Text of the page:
Ukrainian-American John Demjanjuk is scheduled to be deported to Germany on Monday after the United States Department of Immigration and Customs Enforcement refused his appeal to block his deportation for humanitarian reasons. The former automobile worker, who turns 89 on Friday, was accused in March by Germany of 29,000 counts of involvement in murder when he served as a guard in the Sobibor and Treblinka concentration camps during the Second World War.
Demjanjuk (dem-YAHN'-yook) said in a statement published Tuesday that his health condition is deteriorating and his expulsion would be inappropriate and embarrassing. Demjanjuk’s son stated in an interview almost a week ago that his father is suffering from a chronic kidney disease. Demjanjuk is scheduled to be arrested and taken to prison or a prison hospital when he arrives in Munich
Demjanjuk, named Ivan in his native tongue, has been fighting to keep his U.S. citizenship since 1977, when the Justice Department recommended that it be revoked. By 1986, he was extradited to Israel to face charges that he was the brutal Nazi-era Treblinka camp guard known as "Ivan the Terrible."
Based in part on the American Justice Department investigation and Israeli testimony, Demjanjuk was sentenced to death in 1988 by a panel of the Israeli High Court of Justice. However, on appeal, the Israeli Supreme Court overturned the death sentence in 1993, saying that new evidence from the collapsed Soviet Union introduced doubt that Demjanjuk was indeed Ivan the Terrible of Treblinka but earned that name at another camp.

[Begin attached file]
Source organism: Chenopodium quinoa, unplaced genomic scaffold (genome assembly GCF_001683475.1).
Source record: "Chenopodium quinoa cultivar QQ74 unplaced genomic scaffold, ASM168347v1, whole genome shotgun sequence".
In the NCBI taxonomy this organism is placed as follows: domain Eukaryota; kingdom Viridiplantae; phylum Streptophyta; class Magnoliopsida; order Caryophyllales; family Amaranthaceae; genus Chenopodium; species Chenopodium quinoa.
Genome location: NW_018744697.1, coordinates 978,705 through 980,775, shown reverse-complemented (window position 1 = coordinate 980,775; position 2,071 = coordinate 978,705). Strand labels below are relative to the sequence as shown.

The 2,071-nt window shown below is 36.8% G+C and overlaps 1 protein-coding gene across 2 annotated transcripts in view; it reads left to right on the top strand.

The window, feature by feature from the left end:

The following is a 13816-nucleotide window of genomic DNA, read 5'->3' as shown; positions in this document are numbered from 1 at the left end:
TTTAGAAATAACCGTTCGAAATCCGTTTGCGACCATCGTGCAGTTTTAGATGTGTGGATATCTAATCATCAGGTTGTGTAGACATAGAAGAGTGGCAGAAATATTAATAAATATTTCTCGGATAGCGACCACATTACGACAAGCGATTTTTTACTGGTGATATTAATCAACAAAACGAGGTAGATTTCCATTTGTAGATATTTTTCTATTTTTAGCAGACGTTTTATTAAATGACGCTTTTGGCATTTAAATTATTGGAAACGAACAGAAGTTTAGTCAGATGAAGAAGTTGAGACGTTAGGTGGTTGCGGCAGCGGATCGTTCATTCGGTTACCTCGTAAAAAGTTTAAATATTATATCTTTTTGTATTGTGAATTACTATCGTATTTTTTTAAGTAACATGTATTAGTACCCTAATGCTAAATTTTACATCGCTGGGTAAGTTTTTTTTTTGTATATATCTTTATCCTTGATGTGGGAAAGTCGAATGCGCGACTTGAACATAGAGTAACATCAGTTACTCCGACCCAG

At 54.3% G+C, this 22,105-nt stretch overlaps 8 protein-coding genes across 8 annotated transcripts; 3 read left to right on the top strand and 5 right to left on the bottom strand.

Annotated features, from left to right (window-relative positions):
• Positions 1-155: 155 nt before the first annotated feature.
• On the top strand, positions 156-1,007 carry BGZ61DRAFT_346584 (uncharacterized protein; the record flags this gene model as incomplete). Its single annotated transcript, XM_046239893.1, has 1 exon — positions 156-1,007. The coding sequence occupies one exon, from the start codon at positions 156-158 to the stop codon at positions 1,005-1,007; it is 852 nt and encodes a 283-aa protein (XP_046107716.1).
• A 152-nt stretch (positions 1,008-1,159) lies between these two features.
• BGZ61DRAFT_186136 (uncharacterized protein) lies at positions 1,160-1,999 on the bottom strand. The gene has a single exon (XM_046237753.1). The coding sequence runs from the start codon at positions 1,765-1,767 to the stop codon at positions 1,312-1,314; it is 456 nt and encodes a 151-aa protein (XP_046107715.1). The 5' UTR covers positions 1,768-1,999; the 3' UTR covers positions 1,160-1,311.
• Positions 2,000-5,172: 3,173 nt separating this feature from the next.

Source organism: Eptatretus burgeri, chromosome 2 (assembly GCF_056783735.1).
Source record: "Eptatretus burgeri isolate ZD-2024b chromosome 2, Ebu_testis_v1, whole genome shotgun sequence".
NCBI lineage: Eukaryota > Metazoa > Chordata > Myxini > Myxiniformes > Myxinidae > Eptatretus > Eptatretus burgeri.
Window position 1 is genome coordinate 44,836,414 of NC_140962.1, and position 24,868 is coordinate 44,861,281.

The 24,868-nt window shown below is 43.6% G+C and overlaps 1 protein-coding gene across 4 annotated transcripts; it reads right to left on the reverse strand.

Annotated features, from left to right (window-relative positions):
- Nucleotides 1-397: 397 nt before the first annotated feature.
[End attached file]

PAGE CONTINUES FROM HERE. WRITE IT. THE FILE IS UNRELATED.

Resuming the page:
Immediately following the Supreme Court decision, ten Holocaust survivors petitioned the High Court of Justice demanding that Demjanjuk stand trial for Holocaust-era crimes as a guard at Sobibor and other concentration camps. The appellants argued that, while he may not have been identified as Ivan the Terrible, Demjanjuk could still be charged for his own crimes.
Demjanjuk was nevertheless allowed to return to the United States due to insufficient evidence and the Attorney General’s decision not to prosecute for Demjanjuk’s role as a camp guard at Sobibor.
On May 1, 2004, a U.S. Circuit Court of Appeals ruled that Demjanjuk could be again stripped of his U.S. citizenship due to new evidence presented by the U.S. Justice Department which indicated that Demjanjuk served in Nazi death camps. Demjanjuk appealed the ruling. Nevertheless, on December 28, 2005, an immigration judge ordered Demjanjuk deported to Ukraine, citing that there was no evidence to indicate that he would be mistreated if deported to his country of birth.
On June 19, 2008 Germany announced it would seek the extradition of Demjanjuk to Germany. Demjanjuk was charged by Germany on March 11, 2009 with more than 29,000 counts of accessory to murder of Jewish prisoners at the Sobibor extermination camp.